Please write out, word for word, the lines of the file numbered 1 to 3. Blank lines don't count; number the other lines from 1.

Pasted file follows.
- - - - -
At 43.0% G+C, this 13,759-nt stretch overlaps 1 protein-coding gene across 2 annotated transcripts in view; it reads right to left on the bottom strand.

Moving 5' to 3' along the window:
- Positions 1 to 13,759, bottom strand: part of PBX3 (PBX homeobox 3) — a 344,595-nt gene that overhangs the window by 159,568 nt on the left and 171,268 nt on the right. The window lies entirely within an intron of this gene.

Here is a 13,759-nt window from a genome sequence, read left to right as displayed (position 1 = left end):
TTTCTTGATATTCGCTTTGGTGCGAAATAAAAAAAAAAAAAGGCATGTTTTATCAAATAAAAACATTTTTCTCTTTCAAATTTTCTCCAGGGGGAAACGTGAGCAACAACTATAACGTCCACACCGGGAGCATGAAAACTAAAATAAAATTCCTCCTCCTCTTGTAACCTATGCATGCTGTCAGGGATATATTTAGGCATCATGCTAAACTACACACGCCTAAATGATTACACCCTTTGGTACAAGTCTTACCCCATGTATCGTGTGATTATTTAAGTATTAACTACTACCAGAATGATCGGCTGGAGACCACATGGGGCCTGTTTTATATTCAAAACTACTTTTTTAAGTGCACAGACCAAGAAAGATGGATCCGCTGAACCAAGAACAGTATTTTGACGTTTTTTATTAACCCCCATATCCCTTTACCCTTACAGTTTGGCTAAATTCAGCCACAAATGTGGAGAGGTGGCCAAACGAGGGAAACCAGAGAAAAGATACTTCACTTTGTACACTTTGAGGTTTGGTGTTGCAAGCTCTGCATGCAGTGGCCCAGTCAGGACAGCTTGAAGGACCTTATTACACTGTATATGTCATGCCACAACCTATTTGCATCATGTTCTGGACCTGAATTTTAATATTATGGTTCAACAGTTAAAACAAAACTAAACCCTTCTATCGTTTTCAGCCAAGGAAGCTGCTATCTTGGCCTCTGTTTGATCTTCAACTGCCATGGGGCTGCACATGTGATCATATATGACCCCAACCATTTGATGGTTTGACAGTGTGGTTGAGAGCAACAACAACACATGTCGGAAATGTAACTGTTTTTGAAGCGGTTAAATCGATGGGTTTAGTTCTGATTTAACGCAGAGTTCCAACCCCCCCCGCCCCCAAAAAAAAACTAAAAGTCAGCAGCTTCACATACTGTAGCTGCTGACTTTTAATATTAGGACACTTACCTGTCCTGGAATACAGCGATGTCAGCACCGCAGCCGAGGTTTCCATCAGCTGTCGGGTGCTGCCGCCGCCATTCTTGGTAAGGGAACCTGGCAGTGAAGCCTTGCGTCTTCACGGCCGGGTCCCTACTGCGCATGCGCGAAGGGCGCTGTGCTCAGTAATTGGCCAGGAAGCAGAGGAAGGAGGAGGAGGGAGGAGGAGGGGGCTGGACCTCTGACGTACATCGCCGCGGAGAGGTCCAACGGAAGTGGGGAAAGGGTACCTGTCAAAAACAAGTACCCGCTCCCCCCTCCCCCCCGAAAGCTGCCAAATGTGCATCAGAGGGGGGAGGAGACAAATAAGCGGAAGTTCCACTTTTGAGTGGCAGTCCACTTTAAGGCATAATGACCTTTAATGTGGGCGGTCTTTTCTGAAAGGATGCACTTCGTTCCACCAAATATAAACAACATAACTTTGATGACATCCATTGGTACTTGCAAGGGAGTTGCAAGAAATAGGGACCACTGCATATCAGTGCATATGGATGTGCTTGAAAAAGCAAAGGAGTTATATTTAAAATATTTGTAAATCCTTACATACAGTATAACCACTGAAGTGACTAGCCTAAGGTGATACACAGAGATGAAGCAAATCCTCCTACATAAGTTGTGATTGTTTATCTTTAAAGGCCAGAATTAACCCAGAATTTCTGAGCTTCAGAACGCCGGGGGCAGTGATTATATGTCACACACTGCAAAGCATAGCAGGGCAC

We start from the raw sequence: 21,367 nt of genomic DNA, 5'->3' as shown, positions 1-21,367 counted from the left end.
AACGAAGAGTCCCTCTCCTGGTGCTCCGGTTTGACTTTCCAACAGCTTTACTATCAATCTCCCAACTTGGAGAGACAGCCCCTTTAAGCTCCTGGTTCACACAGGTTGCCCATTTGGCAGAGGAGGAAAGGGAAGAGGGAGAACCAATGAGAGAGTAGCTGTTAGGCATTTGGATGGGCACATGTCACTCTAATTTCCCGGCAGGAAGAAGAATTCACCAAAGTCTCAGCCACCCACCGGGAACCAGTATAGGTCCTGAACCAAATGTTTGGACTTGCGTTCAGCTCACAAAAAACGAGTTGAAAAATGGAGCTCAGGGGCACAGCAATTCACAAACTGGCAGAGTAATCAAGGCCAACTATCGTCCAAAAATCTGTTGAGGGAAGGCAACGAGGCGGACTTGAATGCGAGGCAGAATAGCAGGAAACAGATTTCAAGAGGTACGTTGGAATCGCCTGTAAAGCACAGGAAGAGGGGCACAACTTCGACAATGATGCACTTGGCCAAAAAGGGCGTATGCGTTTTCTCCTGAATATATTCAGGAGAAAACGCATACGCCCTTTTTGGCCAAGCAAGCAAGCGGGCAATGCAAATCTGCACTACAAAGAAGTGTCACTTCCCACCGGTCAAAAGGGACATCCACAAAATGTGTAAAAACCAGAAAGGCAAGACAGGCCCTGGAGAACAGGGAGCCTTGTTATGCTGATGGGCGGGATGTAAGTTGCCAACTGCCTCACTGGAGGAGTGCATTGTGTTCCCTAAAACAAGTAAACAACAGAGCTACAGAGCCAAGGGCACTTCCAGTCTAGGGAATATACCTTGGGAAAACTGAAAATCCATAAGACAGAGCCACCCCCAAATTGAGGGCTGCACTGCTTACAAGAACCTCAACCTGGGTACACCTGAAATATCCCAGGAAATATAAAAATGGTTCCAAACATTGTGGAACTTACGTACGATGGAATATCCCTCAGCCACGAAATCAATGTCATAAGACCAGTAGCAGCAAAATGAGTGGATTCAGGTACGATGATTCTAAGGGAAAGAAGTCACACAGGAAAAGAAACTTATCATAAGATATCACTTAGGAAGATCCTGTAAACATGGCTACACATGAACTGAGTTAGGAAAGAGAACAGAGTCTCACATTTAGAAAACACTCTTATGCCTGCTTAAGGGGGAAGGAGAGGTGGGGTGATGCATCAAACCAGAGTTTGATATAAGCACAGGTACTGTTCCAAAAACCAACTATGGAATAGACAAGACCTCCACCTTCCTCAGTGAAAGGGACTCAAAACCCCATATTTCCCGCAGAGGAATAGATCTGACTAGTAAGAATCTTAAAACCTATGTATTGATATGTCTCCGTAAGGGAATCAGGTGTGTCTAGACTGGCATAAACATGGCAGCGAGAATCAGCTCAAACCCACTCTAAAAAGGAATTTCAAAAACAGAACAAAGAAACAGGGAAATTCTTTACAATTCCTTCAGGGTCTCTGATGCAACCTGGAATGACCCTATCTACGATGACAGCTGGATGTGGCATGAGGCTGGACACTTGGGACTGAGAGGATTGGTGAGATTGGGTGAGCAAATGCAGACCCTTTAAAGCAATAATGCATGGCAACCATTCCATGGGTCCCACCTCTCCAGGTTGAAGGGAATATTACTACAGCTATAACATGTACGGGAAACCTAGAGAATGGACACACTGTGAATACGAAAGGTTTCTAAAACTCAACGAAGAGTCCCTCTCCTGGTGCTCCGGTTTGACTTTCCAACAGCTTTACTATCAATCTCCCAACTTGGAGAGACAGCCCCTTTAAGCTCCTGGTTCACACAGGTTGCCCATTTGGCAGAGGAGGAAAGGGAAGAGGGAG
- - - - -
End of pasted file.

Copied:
At 43.0% G+C, this 13,759-nt stretch overlaps 1 protein-coding gene across 2 annotated transcripts in view; it reads right to left on the bottom strand.

Moving 5' to 3' along the window:
- Positions 1 to 13,759, bottom strand: part of PBX3 (PBX homeobox 3) — a 344,595-nt gene that overhangs the window by 159,568 nt on the left and 171,268 nt on the right. The window lies entirely within an intron of this gene.